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When Mom married Dad, they had my brother-in-law, and then  Dad joined the Merchant Marine. This, as Mom noted — one of the few stories w/ judgement voiced — was ‘totally unnecessary! He had a deferment, and a wife and child!‘ So Mom moved in with her mother-in-law.Mom & Dad right after marriage 2

I owe a great deal to Mom’s mother-in-law, who was not a nice person. At least not to Mom, and probably not to many folks. Mom told me — many many years after my husband’s grandmother, Nanyer, died — that she learned how not to be a mother-in-law from Nanyer. From stories told late in her life, I’m guessing Mom never did care for Nanyer. Even though Mom & Dad took both Dad’s mother and father in to live with them, until they died.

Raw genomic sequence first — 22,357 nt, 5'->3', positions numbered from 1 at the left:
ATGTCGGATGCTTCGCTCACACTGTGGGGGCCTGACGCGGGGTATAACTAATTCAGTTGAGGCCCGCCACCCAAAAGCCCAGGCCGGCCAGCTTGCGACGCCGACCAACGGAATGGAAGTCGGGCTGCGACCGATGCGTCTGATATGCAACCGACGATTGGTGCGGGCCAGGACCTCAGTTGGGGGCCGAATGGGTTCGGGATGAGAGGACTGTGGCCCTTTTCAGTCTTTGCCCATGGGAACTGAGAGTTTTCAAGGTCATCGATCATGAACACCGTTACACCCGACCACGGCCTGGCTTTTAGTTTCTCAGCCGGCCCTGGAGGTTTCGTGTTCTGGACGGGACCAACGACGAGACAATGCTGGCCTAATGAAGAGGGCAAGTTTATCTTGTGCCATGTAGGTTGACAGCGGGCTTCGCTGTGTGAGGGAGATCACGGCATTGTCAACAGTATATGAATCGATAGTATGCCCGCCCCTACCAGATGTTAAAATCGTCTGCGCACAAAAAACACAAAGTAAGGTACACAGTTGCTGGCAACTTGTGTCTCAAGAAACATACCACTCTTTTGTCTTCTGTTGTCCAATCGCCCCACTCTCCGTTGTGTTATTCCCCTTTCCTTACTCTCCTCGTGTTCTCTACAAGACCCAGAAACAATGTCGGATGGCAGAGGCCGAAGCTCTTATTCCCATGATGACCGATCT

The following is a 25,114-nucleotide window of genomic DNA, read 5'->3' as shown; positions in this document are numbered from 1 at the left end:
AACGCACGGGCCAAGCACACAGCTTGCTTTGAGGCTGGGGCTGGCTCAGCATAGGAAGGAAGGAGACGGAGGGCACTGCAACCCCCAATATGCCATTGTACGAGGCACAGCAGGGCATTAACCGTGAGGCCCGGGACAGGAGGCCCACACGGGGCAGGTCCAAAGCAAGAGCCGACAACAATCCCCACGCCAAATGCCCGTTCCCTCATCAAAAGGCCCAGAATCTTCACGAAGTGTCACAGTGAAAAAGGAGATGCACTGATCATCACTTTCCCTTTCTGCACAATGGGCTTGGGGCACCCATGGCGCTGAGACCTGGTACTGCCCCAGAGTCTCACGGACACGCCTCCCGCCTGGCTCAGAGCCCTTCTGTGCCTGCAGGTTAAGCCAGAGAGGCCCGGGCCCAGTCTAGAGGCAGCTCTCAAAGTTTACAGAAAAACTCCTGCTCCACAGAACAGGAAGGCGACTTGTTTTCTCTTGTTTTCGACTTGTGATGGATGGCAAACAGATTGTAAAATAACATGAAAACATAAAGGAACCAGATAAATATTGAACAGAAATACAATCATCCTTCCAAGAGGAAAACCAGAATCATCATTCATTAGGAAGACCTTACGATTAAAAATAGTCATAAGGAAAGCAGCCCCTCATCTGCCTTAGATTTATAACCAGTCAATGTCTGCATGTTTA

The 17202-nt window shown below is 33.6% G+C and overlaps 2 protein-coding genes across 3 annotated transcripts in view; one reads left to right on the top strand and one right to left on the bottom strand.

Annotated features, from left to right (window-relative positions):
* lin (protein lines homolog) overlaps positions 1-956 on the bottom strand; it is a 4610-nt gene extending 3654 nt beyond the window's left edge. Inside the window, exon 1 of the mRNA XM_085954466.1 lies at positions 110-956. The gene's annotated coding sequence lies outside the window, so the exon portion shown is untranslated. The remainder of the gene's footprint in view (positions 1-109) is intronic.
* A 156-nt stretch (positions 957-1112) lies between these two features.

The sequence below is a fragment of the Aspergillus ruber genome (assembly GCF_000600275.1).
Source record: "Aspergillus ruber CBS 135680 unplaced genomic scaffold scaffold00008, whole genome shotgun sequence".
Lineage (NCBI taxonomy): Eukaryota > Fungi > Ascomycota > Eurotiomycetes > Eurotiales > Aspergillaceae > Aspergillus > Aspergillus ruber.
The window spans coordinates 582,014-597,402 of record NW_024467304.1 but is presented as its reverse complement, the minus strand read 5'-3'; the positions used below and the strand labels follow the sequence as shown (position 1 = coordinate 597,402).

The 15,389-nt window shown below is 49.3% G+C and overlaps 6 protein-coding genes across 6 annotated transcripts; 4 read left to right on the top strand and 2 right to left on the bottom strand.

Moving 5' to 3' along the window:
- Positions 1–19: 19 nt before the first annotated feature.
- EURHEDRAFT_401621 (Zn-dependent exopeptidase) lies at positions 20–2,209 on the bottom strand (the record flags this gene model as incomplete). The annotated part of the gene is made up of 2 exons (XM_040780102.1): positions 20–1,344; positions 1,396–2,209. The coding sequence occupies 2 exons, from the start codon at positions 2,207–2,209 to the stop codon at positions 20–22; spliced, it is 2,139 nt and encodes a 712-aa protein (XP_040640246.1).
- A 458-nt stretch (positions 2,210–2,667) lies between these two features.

So here we have a woman who had a very hard life, in many ways. Too full of people who were unkind to her, as well as just the hard times of the Depression, and then WWII.  That alone would nominate many members of the Greatest Generation, as Tom Brokaw notes.

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30 Days of Love: flotsam, jetsam, tanka, and learning the story

John Singer Sargent, Flotsam & Jetsam

John Singer Sargent, Flotsam & Jetsam

Today’s prompt for 30 Days of Love is to write a haiku, a 140-character tweet, or a six-word story. In it, we’re to reflect on our own story.This, I’m thinking, I’m ready for. I’ve been practicing.

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Digression: I’ve been thinking about jetsam. As in, what we jettison overboard, to lighten the ship that carries us. What we deem unnecessary. And what I realised is that I’ve been doing this for awhile. Particularly in my writing.